Addis Ababa: the New Emerging City of East Africa

Addis Ababa, the capital of Ethiopia, is situated in central Ethiopia at an elevation of about 2440 m (about 8000 ft) above sea level. The city was founded by Emperor Menelik II in 1887 at the site of  hot springs and given the name Addis Ababa, which means “A New Flower.” It is the country’s commercial, manufacturing, and cultural center, and the setting of  the headquarters of the African Union and the United Nations Economic Commission for Africa. It has a diverse population driven from all sides of the country and is where the two biggest religions, Orthodox and Muslime, are mainly practiced. In  this regard, the city is where people are living together and peacefully with their differences. The city is also where the biggest market in Africa the so called Merkato is found.

The city has three different faces. When you look down at the city being from the nearby Mountain the so called Entoto, you will find out these faces standing together: an attractive and modern face, an old face, and a rural face.

Since the recent years, the city has witnessed fast progress. High rise buildings, delicious private and public apartments, new highways, ring roads and the like are replacing some old parts of the city dramatically and giving them a new face. The number of western style and quality accommodations, hotels, bars and restaurants, and supermarkets is increasing time to time. Following this change, the city is becoming more competitive to host different international conferences, seminars and other events.y Mountain the so called Entoto, you will find out these faces standing together: an attractive and modern face, an old face, and a rural face.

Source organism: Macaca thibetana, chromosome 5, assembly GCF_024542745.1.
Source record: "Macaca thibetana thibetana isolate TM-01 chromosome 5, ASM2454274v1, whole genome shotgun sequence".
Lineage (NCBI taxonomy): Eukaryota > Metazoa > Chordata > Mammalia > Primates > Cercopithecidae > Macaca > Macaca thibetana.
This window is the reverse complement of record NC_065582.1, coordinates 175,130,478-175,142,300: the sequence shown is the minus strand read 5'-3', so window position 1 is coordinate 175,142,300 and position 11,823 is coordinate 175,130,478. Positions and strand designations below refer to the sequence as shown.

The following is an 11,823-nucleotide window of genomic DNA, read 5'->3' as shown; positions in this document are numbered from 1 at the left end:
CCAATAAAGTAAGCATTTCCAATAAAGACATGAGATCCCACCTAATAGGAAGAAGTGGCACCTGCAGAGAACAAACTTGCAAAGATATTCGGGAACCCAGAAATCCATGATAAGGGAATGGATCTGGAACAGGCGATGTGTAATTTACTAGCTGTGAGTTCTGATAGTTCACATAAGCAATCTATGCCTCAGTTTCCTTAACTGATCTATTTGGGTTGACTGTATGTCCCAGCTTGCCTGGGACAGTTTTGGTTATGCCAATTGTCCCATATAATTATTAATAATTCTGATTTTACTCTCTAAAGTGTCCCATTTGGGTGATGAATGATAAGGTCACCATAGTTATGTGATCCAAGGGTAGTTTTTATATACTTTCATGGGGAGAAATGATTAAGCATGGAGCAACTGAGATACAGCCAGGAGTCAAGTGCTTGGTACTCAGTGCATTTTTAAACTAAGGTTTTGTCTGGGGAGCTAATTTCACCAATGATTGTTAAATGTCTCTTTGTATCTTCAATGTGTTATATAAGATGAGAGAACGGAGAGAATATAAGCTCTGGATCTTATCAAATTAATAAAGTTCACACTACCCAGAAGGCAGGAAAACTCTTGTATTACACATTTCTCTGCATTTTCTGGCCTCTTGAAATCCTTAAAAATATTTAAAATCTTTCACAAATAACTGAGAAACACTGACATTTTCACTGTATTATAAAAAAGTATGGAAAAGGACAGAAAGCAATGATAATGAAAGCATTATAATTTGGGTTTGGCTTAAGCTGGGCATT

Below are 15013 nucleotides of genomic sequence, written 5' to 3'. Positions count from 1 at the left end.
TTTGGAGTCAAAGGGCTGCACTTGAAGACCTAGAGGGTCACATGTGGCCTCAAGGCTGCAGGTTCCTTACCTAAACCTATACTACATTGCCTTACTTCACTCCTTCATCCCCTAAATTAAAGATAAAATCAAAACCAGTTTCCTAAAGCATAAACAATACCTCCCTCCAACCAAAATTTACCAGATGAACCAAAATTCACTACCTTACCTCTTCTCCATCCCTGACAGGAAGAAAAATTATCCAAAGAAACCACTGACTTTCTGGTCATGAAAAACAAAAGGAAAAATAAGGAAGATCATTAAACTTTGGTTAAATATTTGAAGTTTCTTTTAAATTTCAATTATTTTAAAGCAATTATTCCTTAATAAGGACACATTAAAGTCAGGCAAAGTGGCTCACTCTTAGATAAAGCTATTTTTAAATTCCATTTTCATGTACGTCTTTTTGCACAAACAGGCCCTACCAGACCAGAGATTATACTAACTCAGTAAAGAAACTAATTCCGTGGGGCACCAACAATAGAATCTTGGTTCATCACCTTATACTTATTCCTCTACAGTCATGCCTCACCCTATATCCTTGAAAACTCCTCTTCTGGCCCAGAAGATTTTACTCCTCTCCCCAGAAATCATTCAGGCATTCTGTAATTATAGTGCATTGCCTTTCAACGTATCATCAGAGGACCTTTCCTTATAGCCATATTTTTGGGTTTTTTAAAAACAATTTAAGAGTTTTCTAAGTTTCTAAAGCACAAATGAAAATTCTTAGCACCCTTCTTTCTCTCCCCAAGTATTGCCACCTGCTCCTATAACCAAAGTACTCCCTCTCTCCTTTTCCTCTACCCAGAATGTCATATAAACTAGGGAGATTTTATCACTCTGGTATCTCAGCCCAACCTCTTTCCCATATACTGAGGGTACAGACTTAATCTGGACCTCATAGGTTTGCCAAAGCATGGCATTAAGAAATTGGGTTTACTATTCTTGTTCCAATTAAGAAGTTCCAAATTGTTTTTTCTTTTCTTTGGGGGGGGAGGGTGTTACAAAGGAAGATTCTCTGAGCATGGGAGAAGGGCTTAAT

The city is where two economically extremely different people are living: extremely poor and extremely rich. There, in fact, are few middle class residents. The rich live in luxurious compounds mostly located in some specific areas named Bole, SMS, Gerge, Sare Bete, Betele and so on, and these areas are commonly known as the living areas of the rich. This people drive expensive and fascinated western cars and enjoy in expensive hotels, bars and restaurants, sometimes even outside the country. Most of their children attend primary and high schools in expensive schools of the city intended just for them and, then, join Western Universities. In contrary, the poor, I can say the huge part of the population, live hand to mouth life in the old parts of the city, in the dirty and unhealthy environment. Moreover, there are ten thousands of people living in very small plastic ‘houses’ and on the streets of the city, looking for the charity of the passersby to eat and survive. In this regard the city can be a good example to illustrate clearly the feature of the unbalanced economical progress of the developing countries’ citizens or in simplest words the unfair wealth distribution.


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